ECE 421g – Signals and Systems

Mondays, Wednesdays, and Fridays from 11:00 to 11:50 am

CRMS Room 323

Spring 2016

Instructor: Dr. Daniel L. Lau

Office: 567 FPAT

Phone: (859) 257-1787

Email: dllau@engr.uky.edu

Office Hours: Mondays, Wednesdays, and Fridays from 11:00 am to 12:00 pm.

Course Description:

The ECE Department describes this course as, "An introduction to continuous and discrete signal and system models and analyses. Topics include discrete and continuous convolution, Fourier series, Fourier transforms, and Laplace and Z-transforms with application examples including AM modulation and the sampling theorem."

Teaching Assistant: Qiyue Wang (qiyue.wang@uky.edu), CRMS Room 119, CRMS, phone: 323-3229, with office hours on MWFs from 3:30 to 4:30 pm.

Prerequisite: MA214 and EE221.

Textbook: *Practical Signals Theory with MATLAB Applications, *Richard J. Tervo, Wiley, First Edition, 2013.

Course Topics:

Continuous and Discrete Time Signals

Linear Time Invariant Systems

Continuous and Discrete Time Fourier Transforms

Laplace and Z-Transforms

Discrete Filter Design

Outcomes: The student should be able to demonstrate the ability to:

Ability to classify systems based on input-output relationships.

Ability to understand the relationship between sampling rate and aliasing errors in the sampled signal.

Ability to analyze and synthesize signals using Fourier series and transform definitions and properties for both continuous and discrete time.

Ability to analyze practical continuous-time and discrete-time systems, such as modulators and filters.

Ability to analyze continuous-time and discrete-time systems with Laplace and z-transforms.

Ability to characterize input-output relationships of linear time-invariant systems using impulse response and transfer function representations for both continuous and discrete time.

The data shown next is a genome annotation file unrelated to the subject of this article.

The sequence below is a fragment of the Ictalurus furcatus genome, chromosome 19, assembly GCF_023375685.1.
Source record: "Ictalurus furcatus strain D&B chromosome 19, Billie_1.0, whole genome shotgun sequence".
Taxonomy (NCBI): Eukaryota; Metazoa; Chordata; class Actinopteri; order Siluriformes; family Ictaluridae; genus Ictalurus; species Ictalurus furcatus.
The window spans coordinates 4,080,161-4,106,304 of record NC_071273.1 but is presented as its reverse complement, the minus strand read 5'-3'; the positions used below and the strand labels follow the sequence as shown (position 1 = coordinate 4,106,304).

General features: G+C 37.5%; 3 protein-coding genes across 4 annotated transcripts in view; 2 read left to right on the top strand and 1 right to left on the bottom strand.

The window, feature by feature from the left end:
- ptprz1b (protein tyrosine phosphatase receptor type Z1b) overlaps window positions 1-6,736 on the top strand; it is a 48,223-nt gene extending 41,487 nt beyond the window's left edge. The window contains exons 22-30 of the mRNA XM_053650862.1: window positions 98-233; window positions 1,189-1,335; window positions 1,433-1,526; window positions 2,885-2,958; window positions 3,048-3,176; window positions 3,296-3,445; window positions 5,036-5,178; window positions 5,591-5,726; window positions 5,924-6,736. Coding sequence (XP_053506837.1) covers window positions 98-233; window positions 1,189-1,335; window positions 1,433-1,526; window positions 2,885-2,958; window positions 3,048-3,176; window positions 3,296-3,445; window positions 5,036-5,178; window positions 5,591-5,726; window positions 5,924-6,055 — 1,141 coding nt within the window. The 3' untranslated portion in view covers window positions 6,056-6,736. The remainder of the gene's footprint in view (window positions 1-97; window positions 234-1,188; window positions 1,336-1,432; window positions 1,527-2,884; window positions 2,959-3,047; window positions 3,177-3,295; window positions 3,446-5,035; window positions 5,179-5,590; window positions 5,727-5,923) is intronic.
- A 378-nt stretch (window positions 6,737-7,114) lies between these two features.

Ability to apply convolution to determine the output of linear time-invariant systems for both continuous and discrete time.

Grading Criteria:

Homework Assignments (10% total): a collection of 5-10 practice problems due on Fridays depending on when they are assigned.

Lecture (team) participation (10% total).

Three Semester Exams (15% each): to be held in class on Oct. 1, Oct. 29, and Dec. 3.

Final Exam (25% total): Covers the entire semester.

Students who finish the semester with 90% or more of the available points will receive an A, 80% or more will receive a B, 70% or more will receive a C, and those below 70% will receive a D.

Homework assignments will be posted on the class Blackboard page along with their due date. The time it takes the average student to complete these assignments is on the order of four to five hours. To alleviate this work load, we will be using a reverse classroom paradigm where students are required to read the book as well as review the lecture slides outside of class. In the classroom, we will focus on solving the assigned homework problems. So most of the assigned work will already be covered in class; however, we are unlikely to cover all the assigned problems before the due date. You are still responsible for handing in solutions to these problems regardless of whether or not they were covered in class.

Exams:

Having recently taken and passed the FE and PE exams, I’ve decided to implement an exam structure that closely follows these tests. In particular, problems will be multiple choice with 30 questions per exam. Students will be awarded points for the correct answer and will not be punished for incorrect answers. So answer all questions even if doing so requires guessing.

All exams are schedule for Wednesdays with the scored exams returned the following Friday. For those students who do poorly on the exam, a make-up exam, with a new set of questions, will be given the following week, outside of class. Taking the make-up exam is entirely up to you, but if you do take the make-up exam, then the make-up exam score will replace the original exam, regardless of how you perform the second time. There will be no make-up exam for the final.

Like the PE exam, all exams are open book and open notes; however, notes must be recorded in a 9.75” by 7.5” composition book with, at most, 100 pages. No loose sheets of paper are allowed in the exam. You may use post-it notes to mark pages in your textbook or composition book, but you can’t have notes written on the post-it notes. You may bring a NCEES approved calculator as described at